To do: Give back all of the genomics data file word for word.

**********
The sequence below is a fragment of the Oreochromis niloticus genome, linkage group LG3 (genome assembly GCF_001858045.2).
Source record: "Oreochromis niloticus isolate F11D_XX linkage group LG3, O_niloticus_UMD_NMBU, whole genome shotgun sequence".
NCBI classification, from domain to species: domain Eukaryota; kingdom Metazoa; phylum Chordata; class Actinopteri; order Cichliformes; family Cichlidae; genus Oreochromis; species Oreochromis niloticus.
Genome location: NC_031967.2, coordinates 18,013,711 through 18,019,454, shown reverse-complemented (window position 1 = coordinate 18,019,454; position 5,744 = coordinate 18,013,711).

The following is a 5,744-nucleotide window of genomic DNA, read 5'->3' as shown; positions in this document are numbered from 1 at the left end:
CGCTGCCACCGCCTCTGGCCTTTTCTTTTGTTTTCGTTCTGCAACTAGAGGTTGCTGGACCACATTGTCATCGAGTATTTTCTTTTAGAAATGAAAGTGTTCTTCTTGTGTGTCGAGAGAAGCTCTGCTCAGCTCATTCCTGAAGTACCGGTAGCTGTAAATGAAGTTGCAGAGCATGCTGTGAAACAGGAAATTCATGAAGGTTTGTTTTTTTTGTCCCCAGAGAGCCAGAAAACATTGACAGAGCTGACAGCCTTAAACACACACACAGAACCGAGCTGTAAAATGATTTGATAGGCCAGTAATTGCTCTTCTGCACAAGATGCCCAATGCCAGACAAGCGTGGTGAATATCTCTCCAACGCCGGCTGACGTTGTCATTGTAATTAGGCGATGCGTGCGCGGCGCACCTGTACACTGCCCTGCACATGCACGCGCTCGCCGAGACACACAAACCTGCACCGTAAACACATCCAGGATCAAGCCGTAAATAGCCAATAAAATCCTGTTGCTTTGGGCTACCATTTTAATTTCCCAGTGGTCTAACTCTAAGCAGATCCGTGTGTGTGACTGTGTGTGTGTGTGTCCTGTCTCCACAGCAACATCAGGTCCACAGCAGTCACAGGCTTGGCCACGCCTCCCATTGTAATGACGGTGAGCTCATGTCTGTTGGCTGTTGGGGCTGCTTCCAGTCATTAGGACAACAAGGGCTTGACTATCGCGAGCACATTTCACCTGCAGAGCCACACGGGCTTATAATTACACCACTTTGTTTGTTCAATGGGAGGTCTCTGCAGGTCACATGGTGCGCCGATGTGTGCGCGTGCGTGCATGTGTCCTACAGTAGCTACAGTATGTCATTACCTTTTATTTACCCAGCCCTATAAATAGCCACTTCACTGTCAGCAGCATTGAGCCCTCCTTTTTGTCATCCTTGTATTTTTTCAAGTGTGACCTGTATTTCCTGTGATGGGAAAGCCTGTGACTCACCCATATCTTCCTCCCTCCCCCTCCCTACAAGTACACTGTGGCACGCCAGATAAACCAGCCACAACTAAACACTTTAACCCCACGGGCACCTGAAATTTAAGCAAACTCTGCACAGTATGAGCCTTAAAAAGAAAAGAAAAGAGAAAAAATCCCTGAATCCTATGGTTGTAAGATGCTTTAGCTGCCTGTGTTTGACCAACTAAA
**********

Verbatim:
The sequence below is a fragment of the Oreochromis niloticus genome, linkage group LG3 (genome assembly GCF_001858045.2).
Source record: "Oreochromis niloticus isolate F11D_XX linkage group LG3, O_niloticus_UMD_NMBU, whole genome shotgun sequence".
NCBI classification, from domain to species: domain Eukaryota; kingdom Metazoa; phylum Chordata; class Actinopteri; order Cichliformes; family Cichlidae; genus Oreochromis; species Oreochromis niloticus.
Genome location: NC_031967.2, coordinates 18,013,711 through 18,019,454, shown reverse-complemented (window position 1 = coordinate 18,019,454; position 5,744 = coordinate 18,013,711).

The following is a 5,744-nucleotide window of genomic DNA, read 5'->3' as shown; positions in this document are numbered from 1 at the left end:
CGCTGCCACCGCCTCTGGCCTTTTCTTTTGTTTTCGTTCTGCAACTAGAGGTTGCTGGACCACATTGTCATCGAGTATTTTCTTTTAGAAATGAAAGTGTTCTTCTTGTGTGTCGAGAGAAGCTCTGCTCAGCTCATTCCTGAAGTACCGGTAGCTGTAAATGAAGTTGCAGAGCATGCTGTGAAACAGGAAATTCATGAAGGTTTGTTTTTTTTGTCCCCAGAGAGCCAGAAAACATTGACAGAGCTGACAGCCTTAAACACACACACAGAACCGAGCTGTAAAATGATTTGATAGGCCAGTAATTGCTCTTCTGCACAAGATGCCCAATGCCAGACAAGCGTGGTGAATATCTCTCCAACGCCGGCTGACGTTGTCATTGTAATTAGGCGATGCGTGCGCGGCGCACCTGTACACTGCCCTGCACATGCACGCGCTCGCCGAGACACACAAACCTGCACCGTAAACACATCCAGGATCAAGCCGTAAATAGCCAATAAAATCCTGTTGCTTTGGGCTACCATTTTAATTTCCCAGTGGTCTAACTCTAAGCAGATCCGTGTGTGTGACTGTGTGTGTGTGTGTCCTGTCTCCACAGCAACATCAGGTCCACAGCAGTCACAGGCTTGGCCACGCCTCCCATTGTAATGACGGTGAGCTCATGTCTGTTGGCTGTTGGGGCTGCTTCCAGTCATTAGGACAACAAGGGCTTGACTATCGCGAGCACATTTCACCTGCAGAGCCACACGGGCTTATAATTACACCACTTTGTTTGTTCAATGGGAGGTCTCTGCAGGTCACATGGTGCGCCGATGTGTGCGCGTGCGTGCATGTGTCCTACAGTAGCTACAGTATGTCATTACCTTTTATTTACCCAGCCCTATAAATAGCCACTTCACTGTCAGCAGCATTGAGCCCTCCTTTTTGTCATCCTTGTATTTTTTCAAGTGTGACCTGTATTTCCTGTGATGGGAAAGCCTGTGACTCACCCATATCTTCCTCCCTCCCCCTCCCTACAAGTACACTGTGGCACGCCAGATAAACCAGCCACAACTAAACACTTTAACCCCACGGGCACCTGAAATTTAAGCAAACTCTGCACAGTATGAGCCTTAAAAAGAAAAGAAAAGAGAAAAAATCCCTGAATCCTATGGTTGTAAGATGCTTTAGCTGCCTGTGTTTGACCAACTAAA